Rain eases but no respite to the humidity

January 28, 2016

Widespread areas of thunderstorm activity in Northland and the central North Island yesterday brought periods of torrential rain for some. Over 50 mm in one hour was recorded in the hills of Northland yesterday evening, and good numbers clocked up over the Central Plateau as well.

Meanwhile, a compact low, formerly Cyclone Victor, has been tracking southwards and is currently passing just east of the Gisborne region. The low has brought heavy rain to the Gisborne region and places east of Wairoa and this is expected to continue until late this afternoon. So far over 100 mm has fallen in some places in Gisborne, with a peak intensity of 30 mm/h early this morning, and a further 60-90 mm expected to accumulate there and in the northern Hawke’s Bay.

As the low moves south of the North Island’s east coast tonight the rain is forecast to ease there, but will still feed cloud and drizzle into eastern areas of the South Island for Friday and Saturday. However, the centre of the low is forecast to pass near the Chatham Islands on Friday, bringing a period of heavy rain and gales there.

Into the weekend, there will be settled weather for the South Island from Sunday and into early next week. Unfortunately, a mass of subtropical air lingers over the North Island offering little respite from the humid and warm conditions which have affected many places over the last few days, although this should start to ease overnight Sunday. Scattered afternoon and evening showers are expected in central and northern areas of the North Island through the weekend.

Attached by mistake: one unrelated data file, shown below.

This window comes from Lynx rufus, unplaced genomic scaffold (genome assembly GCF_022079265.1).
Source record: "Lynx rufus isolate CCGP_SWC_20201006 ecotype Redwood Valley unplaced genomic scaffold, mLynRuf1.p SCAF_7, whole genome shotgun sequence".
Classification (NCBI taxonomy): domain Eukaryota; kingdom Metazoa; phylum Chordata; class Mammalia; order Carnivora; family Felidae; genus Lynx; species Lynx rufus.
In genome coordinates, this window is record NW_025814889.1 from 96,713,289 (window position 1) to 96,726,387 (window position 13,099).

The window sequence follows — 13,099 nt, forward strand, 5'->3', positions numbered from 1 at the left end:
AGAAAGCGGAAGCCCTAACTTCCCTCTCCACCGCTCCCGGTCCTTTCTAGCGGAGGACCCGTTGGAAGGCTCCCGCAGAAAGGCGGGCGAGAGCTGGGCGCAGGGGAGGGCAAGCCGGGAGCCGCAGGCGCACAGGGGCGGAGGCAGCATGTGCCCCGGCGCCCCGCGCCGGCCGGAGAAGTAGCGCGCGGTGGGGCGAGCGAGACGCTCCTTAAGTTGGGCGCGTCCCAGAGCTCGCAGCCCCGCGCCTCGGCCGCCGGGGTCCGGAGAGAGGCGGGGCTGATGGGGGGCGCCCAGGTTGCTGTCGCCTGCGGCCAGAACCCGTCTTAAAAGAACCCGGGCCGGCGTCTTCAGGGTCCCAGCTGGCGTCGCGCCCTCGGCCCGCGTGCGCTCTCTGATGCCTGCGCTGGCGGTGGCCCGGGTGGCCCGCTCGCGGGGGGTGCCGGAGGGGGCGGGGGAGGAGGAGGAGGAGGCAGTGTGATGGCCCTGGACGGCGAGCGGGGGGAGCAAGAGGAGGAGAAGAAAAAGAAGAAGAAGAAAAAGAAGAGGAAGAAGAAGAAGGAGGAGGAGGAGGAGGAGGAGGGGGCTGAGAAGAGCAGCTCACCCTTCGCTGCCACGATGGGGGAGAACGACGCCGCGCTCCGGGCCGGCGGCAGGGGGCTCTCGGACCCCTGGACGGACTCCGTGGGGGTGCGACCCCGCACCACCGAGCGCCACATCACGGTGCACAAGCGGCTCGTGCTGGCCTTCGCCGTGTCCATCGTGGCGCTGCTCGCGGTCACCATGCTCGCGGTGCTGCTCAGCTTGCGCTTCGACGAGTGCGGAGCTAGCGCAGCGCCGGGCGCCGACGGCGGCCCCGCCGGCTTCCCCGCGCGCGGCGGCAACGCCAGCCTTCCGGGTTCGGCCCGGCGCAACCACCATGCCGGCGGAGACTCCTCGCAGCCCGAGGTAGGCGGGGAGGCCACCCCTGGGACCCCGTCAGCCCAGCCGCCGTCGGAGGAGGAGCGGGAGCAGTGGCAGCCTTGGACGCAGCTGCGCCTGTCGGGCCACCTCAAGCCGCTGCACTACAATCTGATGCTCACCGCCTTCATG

For those attending the Rugby Sevens in Wellington this weekend, Sunday is looking like the pick. Saturday won’t be too bad with periods of cloud and the chance of a shower in the morning, while Sunday should be fine with a light southerly. Auckland and Nelson Anniversary Day on Monday is shaping up well with fine spells and light winds expected.

Official Severe Weather Watches and Warnings are reviewed and re-issued by MetService at least every twelve hours, and more often if necessary. To get the most up to date information on severe weather around the country, or any other forecasts, see metservice.com or on mobile devices at m.metservice.com. You can also follow our updates on MetService TV, at MetService New Zealand on Facebook, @metservice and @MetServiceWARN on Twitter and at blog.metservice.com

 

MetService issues Warnings, Watches and Outlooks for severe weather over New Zealand.

Warnings are about taking action when severe weather is imminent or is occurring. They are issued only when required.
Recommendation: ACT 

Watches are about being alert when severe weather is possible, but not sufficiently imminent or certain for a Warning to be issued. They are issued only when required.
Recommendation: BE READY 

Outlooks are about looking ahead, providing advance information on possible future Watches and/or Warnings. They are issued routinely once or twice a day.
Recommendation: PLAN

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